Complainant: The School Governing Body of Hoër Volkskool Heidelberg
Lodged by: Corrie Human
Article: Mum reports attack on her son to cops (17 July 2013) and Playground Battle! – Racism blamed for fight at school
Date: 8 December 2013
Respondent: Daily Sun
The SGB, on behalf of the school, complains about two stories in the Daily Sun, headlined Mum reports attack on her son to cops (17 July 2013) and Playground Battle! – Racism blamed for fight at school (August 6).
The complaints about these stories, both authored by Tebogo Thamage, are practically identical. Human argues that the:
- journalist did not contact the right people for comment prior to publication;
- stories were one-sided, unsubstantiated and untrue; and
- articles may have caused huge unnecessary damage.
The first story reported that a mother (Ms Annah Sebiloane) said that the police failed to act after her son’s teacher allegedly got classmates to beat him up (at the school in question).
The second story said that at least 27 children from the same school were suspended after a fight broke out between black and white learners. The article mainly put the blame for this fight at the door of white pupils.
General comment: Both parties refer to a court case regarding the admission of a child at Rivonia Primary School. However, this was about an entirely different issue (admission, and not the right of reply) – which is why I am not going to entertain arguments about this matter.
The SGB complains that the journalist did not contact the principal, the SGB, the teacher and/or the parties that were involved for comment prior to publication, relying merely on hearsay.
Boerner replies that a student’s mother contacted Thamage regarding the allegations. The journalist then obtained comment from the Department of Basic Education through its official spokesperson (Mr Gershwin Cheunyane). He argues that the school was regulated and controlled by the Department, and that the journalist in fact followed the correct procedures. “I took the liberty of contacting [Cheunyane]. He confirmed that should the media wish to investigate a story regarding an incident at a school or [a]schooling related matter, the media must contact a department spokesperson and not a principal or teacher directly.”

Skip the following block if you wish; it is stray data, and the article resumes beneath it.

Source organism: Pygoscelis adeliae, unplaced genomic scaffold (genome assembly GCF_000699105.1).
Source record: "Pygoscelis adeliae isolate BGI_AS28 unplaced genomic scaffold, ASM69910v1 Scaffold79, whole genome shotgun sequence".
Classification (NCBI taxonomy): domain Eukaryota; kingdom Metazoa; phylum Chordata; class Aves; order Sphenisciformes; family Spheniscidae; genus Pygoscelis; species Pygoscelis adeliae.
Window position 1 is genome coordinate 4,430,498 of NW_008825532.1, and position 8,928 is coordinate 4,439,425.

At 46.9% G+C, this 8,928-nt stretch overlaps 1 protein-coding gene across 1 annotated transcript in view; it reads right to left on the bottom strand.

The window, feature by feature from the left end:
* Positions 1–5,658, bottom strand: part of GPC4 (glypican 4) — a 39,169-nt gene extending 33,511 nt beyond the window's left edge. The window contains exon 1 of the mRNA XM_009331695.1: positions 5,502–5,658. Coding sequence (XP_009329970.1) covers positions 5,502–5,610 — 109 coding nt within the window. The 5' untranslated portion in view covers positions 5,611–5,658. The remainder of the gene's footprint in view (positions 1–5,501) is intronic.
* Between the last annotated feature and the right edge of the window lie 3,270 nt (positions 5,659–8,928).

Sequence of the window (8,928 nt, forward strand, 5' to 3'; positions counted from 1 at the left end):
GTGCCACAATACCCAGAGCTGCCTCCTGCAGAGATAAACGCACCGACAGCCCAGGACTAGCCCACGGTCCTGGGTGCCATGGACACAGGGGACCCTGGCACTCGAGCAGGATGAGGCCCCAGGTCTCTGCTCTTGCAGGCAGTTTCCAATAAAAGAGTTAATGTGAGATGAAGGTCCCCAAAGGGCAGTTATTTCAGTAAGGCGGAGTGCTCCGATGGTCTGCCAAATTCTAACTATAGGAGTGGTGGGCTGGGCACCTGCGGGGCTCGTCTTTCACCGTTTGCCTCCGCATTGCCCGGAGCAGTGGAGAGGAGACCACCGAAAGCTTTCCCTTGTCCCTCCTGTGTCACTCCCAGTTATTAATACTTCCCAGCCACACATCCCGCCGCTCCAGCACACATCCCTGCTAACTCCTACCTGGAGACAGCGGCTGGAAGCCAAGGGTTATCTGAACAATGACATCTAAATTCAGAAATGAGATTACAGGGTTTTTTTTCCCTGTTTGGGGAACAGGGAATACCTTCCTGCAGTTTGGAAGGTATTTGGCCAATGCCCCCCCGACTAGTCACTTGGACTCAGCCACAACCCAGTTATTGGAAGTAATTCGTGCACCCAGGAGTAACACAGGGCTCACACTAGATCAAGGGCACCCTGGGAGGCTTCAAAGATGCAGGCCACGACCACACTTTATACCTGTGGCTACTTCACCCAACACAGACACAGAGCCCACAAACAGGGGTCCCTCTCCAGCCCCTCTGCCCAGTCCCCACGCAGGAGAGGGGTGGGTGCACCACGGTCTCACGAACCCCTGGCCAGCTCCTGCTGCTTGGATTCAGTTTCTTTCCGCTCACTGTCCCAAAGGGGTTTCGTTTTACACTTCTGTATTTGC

He notes that, by the SGB’s own admission, the matter was brought to the Department’s attention. “Thus, as is normal practice amongst the press…comment from the Department of Education was sought.” He adds that, should the school be unhappy with that comment, it should take up the matter with its controlling body.
Boerner also quotes Thamage, who explained in an email that she consulted the Department “because teachers, SGBs’ principals and other school or regional officials are not allowed to talk to the media”. She said that she had also conducted interviews with parents at the school, had visited the boy who had been assaulted, and had confirmed her information with police spokesman Constable Mathews Shabangu.
In its response to Boerner’s reply, the SGB reiterates that it indeed had the jurisdiction to respond to questions regarding the matter at hand, and states that the journalist was in breach of the Press Code for not having asked it for comment.
Citing Section 15 and 16 of the SA Schools Act, the body also denies that is was “regulated and controlled” by the Department. These sections state that every public school is a juristic person, with legal capacity to perform its functions, and that its governance is vested in its governing body. “Subject to this Act and any applicable provincial law, the professional management of a public school must be undertaken by the principal under the authority of the Head of Department.”